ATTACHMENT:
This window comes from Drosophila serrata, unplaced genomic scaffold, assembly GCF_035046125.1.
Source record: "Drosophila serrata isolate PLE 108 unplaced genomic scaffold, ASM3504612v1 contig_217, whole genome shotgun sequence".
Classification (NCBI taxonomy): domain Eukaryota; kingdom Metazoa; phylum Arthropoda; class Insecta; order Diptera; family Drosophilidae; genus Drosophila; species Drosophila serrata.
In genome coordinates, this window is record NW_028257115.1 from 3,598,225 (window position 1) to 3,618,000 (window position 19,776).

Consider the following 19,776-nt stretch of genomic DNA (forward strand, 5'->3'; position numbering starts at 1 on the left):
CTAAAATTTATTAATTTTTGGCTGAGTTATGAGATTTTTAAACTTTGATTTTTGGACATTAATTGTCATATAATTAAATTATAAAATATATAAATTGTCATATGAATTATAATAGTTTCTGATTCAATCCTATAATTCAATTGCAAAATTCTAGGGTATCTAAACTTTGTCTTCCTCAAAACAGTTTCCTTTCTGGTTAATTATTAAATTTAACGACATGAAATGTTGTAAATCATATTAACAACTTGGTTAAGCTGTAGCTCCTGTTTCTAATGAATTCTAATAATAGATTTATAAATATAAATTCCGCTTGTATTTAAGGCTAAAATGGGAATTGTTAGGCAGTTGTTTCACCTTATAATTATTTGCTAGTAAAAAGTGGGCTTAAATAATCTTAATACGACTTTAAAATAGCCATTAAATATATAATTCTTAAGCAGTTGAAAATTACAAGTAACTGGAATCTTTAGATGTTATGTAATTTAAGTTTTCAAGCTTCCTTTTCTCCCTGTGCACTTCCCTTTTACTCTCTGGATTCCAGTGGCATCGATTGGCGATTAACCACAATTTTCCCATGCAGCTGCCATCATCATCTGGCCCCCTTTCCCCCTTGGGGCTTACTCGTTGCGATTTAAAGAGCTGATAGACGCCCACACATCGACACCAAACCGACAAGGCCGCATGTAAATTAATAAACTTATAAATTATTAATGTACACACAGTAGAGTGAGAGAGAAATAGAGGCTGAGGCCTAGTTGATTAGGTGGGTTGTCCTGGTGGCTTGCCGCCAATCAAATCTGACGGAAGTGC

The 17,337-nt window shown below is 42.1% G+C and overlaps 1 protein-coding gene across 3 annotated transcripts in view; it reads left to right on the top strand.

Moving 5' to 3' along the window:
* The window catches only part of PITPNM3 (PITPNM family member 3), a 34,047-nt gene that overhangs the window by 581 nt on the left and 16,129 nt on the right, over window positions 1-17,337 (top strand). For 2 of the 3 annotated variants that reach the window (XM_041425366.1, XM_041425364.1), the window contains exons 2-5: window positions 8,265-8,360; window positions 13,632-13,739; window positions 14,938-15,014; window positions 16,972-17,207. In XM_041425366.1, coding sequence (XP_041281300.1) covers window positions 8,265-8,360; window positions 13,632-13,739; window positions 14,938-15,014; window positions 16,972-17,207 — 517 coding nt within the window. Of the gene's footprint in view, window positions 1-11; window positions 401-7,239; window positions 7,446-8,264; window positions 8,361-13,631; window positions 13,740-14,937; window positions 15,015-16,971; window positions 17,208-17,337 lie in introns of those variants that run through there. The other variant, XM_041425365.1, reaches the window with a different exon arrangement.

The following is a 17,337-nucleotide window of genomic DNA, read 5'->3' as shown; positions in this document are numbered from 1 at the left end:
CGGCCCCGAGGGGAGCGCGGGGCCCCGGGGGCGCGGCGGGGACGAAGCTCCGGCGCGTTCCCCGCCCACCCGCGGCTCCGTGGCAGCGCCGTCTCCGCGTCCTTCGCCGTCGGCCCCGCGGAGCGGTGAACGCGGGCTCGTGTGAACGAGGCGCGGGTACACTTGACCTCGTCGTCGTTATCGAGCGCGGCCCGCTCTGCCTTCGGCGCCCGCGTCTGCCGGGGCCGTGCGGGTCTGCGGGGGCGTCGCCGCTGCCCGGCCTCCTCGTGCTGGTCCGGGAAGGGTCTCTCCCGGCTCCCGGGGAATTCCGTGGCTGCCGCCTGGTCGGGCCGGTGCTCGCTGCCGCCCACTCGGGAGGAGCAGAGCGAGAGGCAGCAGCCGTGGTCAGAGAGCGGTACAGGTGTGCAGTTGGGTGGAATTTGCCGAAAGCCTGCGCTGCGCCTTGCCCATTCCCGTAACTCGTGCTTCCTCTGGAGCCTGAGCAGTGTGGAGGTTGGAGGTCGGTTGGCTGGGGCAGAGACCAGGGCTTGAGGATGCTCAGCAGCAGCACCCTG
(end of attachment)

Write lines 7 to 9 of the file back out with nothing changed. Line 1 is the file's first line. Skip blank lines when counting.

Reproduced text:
The 17,337-nt window shown below is 42.1% G+C and overlaps 1 protein-coding gene across 3 annotated transcripts in view; it reads left to right on the top strand.

Moving 5' to 3' along the window:
* The window catches only part of PITPNM3 (PITPNM family member 3), a 34,047-nt gene that overhangs the window by 581 nt on the left and 16,129 nt on the right, over window positions 1-17,337 (top strand). For 2 of the 3 annotated variants that reach the window (XM_041425366.1, XM_041425364.1), the window contains exons 2-5: window positions 8,265-8,360; window positions 13,632-13,739; window positions 14,938-15,014; window positions 16,972-17,207. In XM_041425366.1, coding sequence (XP_041281300.1) covers window positions 8,265-8,360; window positions 13,632-13,739; window positions 14,938-15,014; window positions 16,972-17,207 — 517 coding nt within the window. Of the gene's footprint in view, window positions 1-11; window positions 401-7,239; window positions 7,446-8,264; window positions 8,361-13,631; window positions 13,740-14,937; window positions 15,015-16,971; window positions 17,208-17,337 lie in introns of those variants that run through there. The other variant, XM_041425365.1, reaches the window with a different exon arrangement.